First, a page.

Unlucky or poor tactics?
Back to the longer period of racing, with this race proving to be longer than the Brest to Rio leg. The original estimate that the race was to take 24 ñ 28 days was hampered by light winds in the earlier days plus a guestimate of how long it would take to do this new route past Papa New Guinea, the Philippines and Malaysia being more optimistic than reality. All this resulting in a major rescheduling for future races and stopovers, an unscheduled 12 hour fuel stop in Borneo and the cancellation of the second part of the race as we motor over 1,500 miles to get to Singapore. I had my first chance to navigate since delivering the boat to London, although the role was restricted to safety and ensuring change of courses made (not the consultation on tactics).
This race has stretched us mentally rather than physically as we try to keep moving through the wind holes. Tempers fray as we get deprived of sleep due to hot, sweaty environment below decks, even with fans fitted ñ Thanks Scotty and Jim!) I’m sure we will all come out of this more aware of our tolerance limitations and learning when you need to count to 10 more often. Distraction from lying in our bunks sweating has been swapping books between the crew. My contribution was Nigel Brennan’s book about his 15 month captivity in Somalia. Nigel completed half the circumnavigation on PSP. Having shared a few beers with him, you wouldn’t have a clue the journey he has been on. As Nigel alluded to when handing over the book, it makes you see the importance of family.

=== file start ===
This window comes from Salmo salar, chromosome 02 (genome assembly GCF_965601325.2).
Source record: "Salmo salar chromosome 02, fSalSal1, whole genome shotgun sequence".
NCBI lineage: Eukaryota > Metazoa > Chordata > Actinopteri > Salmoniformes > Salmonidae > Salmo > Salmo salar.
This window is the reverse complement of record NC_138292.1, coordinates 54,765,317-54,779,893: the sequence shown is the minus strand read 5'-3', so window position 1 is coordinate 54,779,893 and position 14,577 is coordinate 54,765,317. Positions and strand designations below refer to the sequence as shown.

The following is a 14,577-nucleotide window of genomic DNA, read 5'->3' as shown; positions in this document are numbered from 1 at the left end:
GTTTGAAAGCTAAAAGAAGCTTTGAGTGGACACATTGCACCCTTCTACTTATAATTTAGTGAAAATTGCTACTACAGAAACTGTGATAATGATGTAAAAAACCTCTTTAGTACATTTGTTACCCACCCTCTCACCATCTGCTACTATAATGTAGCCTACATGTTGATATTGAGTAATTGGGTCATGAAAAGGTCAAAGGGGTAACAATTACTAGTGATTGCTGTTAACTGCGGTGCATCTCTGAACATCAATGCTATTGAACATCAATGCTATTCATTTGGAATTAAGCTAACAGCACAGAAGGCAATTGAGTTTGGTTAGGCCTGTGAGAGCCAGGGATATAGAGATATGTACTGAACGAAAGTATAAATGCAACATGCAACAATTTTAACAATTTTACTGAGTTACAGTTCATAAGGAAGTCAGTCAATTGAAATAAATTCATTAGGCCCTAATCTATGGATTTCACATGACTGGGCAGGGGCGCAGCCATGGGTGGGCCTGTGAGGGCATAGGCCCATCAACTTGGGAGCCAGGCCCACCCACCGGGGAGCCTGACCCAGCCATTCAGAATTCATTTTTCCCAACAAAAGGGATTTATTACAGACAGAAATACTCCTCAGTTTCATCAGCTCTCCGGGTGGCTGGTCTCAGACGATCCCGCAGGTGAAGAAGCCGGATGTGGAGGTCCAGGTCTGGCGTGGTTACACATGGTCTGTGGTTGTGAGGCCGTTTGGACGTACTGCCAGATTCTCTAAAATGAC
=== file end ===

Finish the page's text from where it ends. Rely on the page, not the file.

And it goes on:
Back to the racing, the start was different from the other races as we started quite a way off-shore with a Le Monde start (a rolling start with the quickest team to get their head sails up). It seemed we were slightly unprepared for the lighter winds and needed to change our head sail fairly soon after the start to stay in touch with the fleet. We soon drifted to near the back of the fleet. The next few weeks we battled to keep the boat moving through the lighter winds. The second equator crossing was a lot more challenging than the race down to Rio, with some unexpected big winds and seeing us all try and remaster life at 45 degrees. Most of the new leggers were welcomed as Shellbacks a couple of days later when conditions calmed. Celebrations involved a can of cool coke. The leggers have provided mass amounts of energy to this race and some entertainment, Jen’s boogying, Elliot’s tales of student life and Lindsay’s extreme grinding.
The excitement built as we followed Qingdao north to try and pick up some wind whilst the rest of the fleet floundered in the South seeing our highest sched position of 4th. Unfortunately we didnt move South quick enough to take advantage of the new weather system than started to fill in and power the rest of the fleet across the finish line. We finally finished in 11th place. On completion of the race, we motored to refuel and then on to Singapore watching out for pirates on the way. The scenery has been stunning with volcanos and small islands ñ Scotty likening it to a TinTin adventure. Guess who is Captain Haddock?! The highlight was a brief encounter with some local fishermen who supplied us with 3 blue fin tuna in exchange for 10AUD Dollars, a mars bar and a Team Garmin T-shirt.